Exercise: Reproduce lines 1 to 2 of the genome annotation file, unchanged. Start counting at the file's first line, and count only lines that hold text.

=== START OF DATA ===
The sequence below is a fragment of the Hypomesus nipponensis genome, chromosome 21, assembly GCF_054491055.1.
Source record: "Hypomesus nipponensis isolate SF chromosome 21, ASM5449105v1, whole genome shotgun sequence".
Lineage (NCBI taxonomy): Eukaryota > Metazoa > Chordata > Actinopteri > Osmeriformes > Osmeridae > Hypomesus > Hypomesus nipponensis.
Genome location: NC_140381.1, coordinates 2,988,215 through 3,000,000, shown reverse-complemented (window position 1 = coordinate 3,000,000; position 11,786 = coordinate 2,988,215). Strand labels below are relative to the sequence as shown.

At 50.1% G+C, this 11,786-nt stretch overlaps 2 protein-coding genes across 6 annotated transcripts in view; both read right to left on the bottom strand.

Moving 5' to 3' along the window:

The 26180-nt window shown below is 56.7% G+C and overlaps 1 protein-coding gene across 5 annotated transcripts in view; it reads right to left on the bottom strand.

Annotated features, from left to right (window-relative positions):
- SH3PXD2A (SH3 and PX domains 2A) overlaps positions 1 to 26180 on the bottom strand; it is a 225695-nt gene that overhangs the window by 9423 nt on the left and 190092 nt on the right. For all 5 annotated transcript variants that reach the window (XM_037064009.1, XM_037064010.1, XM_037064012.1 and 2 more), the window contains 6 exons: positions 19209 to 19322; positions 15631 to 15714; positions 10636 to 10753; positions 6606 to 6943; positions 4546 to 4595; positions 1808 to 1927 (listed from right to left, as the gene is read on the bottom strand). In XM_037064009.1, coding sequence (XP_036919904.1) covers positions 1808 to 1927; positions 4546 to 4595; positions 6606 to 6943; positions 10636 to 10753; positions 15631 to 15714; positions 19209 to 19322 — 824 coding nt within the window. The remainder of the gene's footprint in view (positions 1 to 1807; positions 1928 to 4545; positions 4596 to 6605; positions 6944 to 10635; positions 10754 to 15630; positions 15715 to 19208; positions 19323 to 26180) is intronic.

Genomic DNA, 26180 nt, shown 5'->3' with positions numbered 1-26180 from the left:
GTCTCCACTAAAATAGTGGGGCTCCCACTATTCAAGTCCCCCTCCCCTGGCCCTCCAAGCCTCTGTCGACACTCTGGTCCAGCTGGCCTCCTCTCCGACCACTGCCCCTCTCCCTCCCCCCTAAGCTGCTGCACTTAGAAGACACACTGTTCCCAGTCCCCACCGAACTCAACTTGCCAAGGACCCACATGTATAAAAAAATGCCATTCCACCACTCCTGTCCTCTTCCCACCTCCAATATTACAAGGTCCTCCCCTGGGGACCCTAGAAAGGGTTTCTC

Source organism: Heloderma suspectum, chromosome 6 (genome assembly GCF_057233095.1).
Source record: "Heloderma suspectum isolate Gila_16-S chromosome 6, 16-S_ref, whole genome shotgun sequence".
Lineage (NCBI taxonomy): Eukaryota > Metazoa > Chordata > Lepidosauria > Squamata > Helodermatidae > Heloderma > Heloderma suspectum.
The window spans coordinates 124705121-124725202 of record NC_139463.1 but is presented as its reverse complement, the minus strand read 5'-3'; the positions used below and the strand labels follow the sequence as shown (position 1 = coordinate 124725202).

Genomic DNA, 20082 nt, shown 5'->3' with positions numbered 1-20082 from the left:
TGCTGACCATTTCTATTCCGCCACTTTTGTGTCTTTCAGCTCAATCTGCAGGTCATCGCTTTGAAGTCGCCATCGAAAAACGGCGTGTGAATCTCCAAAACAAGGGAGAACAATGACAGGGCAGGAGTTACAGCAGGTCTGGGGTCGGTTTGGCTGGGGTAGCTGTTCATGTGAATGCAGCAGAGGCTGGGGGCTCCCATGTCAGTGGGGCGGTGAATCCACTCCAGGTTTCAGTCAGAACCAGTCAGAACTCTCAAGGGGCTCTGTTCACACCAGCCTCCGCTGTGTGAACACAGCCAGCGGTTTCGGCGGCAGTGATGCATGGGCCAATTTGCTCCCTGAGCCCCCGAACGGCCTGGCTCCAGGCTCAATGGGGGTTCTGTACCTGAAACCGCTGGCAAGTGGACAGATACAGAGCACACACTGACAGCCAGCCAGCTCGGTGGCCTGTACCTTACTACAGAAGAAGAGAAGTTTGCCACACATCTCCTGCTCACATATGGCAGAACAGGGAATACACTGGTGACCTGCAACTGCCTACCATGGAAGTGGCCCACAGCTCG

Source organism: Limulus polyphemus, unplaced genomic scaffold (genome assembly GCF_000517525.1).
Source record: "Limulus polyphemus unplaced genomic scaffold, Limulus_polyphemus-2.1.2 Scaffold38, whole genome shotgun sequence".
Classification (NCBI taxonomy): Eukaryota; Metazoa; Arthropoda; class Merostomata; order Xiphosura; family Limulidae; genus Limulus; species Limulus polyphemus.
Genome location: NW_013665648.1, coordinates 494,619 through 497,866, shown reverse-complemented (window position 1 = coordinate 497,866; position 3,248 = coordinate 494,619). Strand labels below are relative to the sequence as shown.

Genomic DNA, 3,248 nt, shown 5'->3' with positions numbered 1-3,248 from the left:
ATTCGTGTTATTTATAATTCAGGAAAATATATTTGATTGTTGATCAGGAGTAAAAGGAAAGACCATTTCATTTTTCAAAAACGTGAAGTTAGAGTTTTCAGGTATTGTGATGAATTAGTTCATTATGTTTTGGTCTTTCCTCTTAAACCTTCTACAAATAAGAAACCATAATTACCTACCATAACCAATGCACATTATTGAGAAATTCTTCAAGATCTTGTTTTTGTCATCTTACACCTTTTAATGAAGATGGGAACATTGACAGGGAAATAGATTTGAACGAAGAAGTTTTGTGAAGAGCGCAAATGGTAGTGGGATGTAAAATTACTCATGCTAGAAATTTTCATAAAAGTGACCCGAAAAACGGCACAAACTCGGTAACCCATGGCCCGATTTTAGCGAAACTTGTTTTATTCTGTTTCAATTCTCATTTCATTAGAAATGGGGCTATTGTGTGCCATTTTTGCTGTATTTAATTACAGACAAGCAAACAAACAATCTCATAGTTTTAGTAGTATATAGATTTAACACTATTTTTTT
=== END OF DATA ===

The sequence below is a fragment of the Hypomesus nipponensis genome, chromosome 21, assembly GCF_054491055.1.
Source record: "Hypomesus nipponensis isolate SF chromosome 21, ASM5449105v1, whole genome shotgun sequence".